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UN Decade of Education for Sustainable Development

Tbilisi Plus 30

Year 2007 marks the completion of 30 years of the first international Environmental Education (EE) conference held in Tbilisi, Georgia. Year 2007 is also the third year of the Decade of Education for Sustainable Development (DESD) and many countries have already launched the decade integrating DESD priorities and processes in the national context.

The 2007 Conference titled "Environmental Education towards a Sustainable Future-Partners for the Decade of Education for Sustainable Development" was held at the Centre for Environment Education (CEE), Ahmedabad, and was the fourth international conference in the journey of EE since Tbilisi. It also helped set the roadmap for progress through DESD. The Conference was organized from 26th to 28th November 2007.

The Conference looked into understanding what has emerged out of the discipline of EE since Tbilisi and the role of EE within ESD. Specifically the Conference sought to define how EE can support ESD and establish linkages, and helped set the roadmap for progress through the DESD.


The Ahmedabad Declaration 2007: A Call to Action
Education for life: life through education
28th November 2007

This declaration was developed from the 24th to the 28th of November 2007. The drafting process involved more than 1,500 participants from 97 countries at the 4th International Conference on Environmental Education. The conference was sponsored by UNESCO, UNEP and the Government of India and was hosted by the Centre for Environment Education at Ahmedabad, India. Since the first international conference was held in Tbilisi, Georgia, in 1977, conferences have been held every ten years, in Moscow in 1987 and in Thessaloniki, Greece, in 1997. This declaration was drafted in the context of the UN Decade of Education for Sustainable Development.

Our vision is a world in which our work and lifestyles contribute to the well-being of all life on Earth. We believe that through education, human lifestyles can be achieved that support ecological integrity, economic and social justice, sustainable livelihoods and respect for all life. Through education we can learn to prevent and resolve conflicts, respect cultural diversity, create a caring society and live in peace. We can learn from indigenous and traditional patterns of living that respect and honour the Earth and its life-support systems and we can adopt this wisdom to our fast-changing world. We can make individual, community, national and even global choices with due consideration for the collective good. Individuals including youth, civil society, governments, businesses, funding partners and other institutions can appreciate that their daily actions can shape a viable future of which all can be proud.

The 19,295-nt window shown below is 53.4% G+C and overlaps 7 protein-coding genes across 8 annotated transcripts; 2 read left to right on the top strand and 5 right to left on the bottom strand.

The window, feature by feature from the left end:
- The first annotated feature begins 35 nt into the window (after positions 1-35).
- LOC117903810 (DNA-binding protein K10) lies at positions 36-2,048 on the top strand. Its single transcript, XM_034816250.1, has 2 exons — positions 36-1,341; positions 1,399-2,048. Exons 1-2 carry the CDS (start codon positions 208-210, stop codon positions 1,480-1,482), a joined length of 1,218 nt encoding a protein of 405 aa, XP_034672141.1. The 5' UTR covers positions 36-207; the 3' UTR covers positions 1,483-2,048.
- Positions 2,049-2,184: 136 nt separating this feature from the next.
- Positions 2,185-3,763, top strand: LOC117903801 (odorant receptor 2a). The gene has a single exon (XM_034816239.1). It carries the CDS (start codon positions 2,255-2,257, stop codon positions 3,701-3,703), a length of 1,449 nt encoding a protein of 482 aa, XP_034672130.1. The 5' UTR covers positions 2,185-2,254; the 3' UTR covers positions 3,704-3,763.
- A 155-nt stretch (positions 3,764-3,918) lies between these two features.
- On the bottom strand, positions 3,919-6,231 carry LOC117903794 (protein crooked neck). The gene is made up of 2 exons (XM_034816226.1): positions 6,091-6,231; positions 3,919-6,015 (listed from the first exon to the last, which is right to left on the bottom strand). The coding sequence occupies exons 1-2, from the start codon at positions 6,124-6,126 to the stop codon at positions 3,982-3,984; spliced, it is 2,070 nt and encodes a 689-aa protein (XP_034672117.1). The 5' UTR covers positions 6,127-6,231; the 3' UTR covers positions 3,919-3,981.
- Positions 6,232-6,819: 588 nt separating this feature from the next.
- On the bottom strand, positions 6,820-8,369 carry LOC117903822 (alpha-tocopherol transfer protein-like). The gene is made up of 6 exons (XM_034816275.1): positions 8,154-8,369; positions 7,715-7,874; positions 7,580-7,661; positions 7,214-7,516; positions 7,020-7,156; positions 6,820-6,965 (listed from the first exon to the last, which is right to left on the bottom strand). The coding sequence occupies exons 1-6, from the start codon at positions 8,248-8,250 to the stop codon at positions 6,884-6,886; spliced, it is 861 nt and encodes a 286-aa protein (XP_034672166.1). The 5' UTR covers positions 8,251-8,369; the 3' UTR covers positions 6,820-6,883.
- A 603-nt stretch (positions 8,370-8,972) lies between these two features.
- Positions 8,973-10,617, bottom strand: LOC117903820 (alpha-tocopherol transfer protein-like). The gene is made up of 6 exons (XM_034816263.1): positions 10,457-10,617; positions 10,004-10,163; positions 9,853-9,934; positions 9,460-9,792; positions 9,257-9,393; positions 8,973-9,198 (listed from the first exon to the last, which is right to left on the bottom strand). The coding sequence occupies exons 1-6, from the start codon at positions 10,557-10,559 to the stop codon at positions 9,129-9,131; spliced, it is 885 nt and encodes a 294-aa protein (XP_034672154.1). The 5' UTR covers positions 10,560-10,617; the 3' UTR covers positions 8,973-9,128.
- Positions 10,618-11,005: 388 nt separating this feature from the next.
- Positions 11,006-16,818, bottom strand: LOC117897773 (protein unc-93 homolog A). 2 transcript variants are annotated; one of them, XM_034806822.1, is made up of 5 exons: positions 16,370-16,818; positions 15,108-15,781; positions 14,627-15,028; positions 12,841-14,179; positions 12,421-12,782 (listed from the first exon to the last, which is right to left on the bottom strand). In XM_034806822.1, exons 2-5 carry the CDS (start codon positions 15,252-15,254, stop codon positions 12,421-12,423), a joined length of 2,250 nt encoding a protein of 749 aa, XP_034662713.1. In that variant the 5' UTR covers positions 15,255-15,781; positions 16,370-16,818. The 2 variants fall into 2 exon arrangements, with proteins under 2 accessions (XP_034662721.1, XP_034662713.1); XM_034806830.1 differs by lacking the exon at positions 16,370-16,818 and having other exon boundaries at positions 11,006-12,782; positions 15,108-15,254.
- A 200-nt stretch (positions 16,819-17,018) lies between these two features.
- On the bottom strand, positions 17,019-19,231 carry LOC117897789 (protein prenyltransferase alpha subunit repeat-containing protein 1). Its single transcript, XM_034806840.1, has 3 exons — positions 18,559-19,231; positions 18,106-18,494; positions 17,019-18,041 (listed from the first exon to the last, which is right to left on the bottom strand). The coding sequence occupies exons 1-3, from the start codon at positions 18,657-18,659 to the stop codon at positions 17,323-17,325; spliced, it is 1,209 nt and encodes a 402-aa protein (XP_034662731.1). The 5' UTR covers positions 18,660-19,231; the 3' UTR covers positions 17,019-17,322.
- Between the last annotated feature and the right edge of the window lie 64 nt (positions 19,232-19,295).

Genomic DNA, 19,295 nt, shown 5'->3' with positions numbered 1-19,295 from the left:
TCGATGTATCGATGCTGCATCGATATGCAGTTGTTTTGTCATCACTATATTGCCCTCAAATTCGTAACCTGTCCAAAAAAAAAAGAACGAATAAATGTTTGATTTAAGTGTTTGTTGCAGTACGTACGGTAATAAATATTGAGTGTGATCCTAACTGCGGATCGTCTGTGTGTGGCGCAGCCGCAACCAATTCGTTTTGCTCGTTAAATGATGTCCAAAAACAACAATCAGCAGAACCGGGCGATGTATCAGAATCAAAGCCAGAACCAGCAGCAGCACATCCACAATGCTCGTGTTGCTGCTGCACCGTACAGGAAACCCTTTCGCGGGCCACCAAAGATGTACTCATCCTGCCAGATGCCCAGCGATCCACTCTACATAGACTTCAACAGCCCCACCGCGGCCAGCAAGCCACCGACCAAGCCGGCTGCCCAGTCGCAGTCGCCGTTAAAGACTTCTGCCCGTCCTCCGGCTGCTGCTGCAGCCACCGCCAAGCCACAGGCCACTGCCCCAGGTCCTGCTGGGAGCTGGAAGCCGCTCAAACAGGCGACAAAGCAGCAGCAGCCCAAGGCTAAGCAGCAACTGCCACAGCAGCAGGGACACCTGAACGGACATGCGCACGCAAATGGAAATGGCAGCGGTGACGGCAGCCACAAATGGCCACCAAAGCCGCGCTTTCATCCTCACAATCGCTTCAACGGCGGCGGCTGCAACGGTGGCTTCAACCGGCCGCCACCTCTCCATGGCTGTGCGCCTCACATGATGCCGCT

Ever-increasing human production and consumption is rapidly undermining the Earth's life-support systems and the potential for all life to flourish. Assumptions about what constitutes an acceptable quality of life for some, often means deprivation for others. The gap between rich and poor is widening. The climate crisis, loss of biodiversity, increasing heath risks and poverty are indicators of development models and lifestyles that are unsustainable. Alternative models and visions for a sustainable future do exist and urgent action is needed to make them a reality. Human rights, gender equity, social justice and a healthy environment must become global imperatives. Education for Sustainable Development is essential to making this transformation.

Mahatma Gandhi said, "Let my life be my message." The example we set is all important. Through our actions, we add substance and vigour to the quest for sustainable living. With creativity and imagination we need to rethink and change the values we live by, the choices we make, and the actions we take.

We must reconsider our tools, methods and approaches, our politics and economics, our relationships and partnerships, and the very foundations and purpose of education and how it relates to the lives we lead. In making our choices we draw on, and are inspired by, much work that has gone before us, including the Earth Charter and the Millennium Development Goals.

Environmental Education processes support and champion Education for Sustainable Development. Such education processes must be relevant, responsive and accountable. Research is encouraged to provide additional rigour and credibility and to identify increasingly effective methods of learning and sharing knowledge.

We are all learners as well as teachers. Education for Sustainable Development encourages a shift from viewing education as a delivery mechanism to a lifelong, holistic and inclusive process. We pledge to build partnerships and share our diverse experiences and collective knowledge to refine the vision of sustainability while continually expanding its practice.

In a world with increasing capabilities to network, we embrace our responsibilities and commit ourselves to carry forward the recommendations from this conference. The United Nations system and governments worldwide need to support Environmental Education and develop sound Education for Sustainable Development policy frameworks and commit to their implementation.

We urge all people to join us in pursuing the principles of sustainability with humility, inclusivity, integrity, and a strong sense of humanity. We move forward from Ahmedabad in a spirit of hope, enthusiasm and commitment to action.

To obtain further details of the event and to download conference documents, please visit the official website:

Contributions to this section are welcome! Please send an email to Hari Srinivas at -

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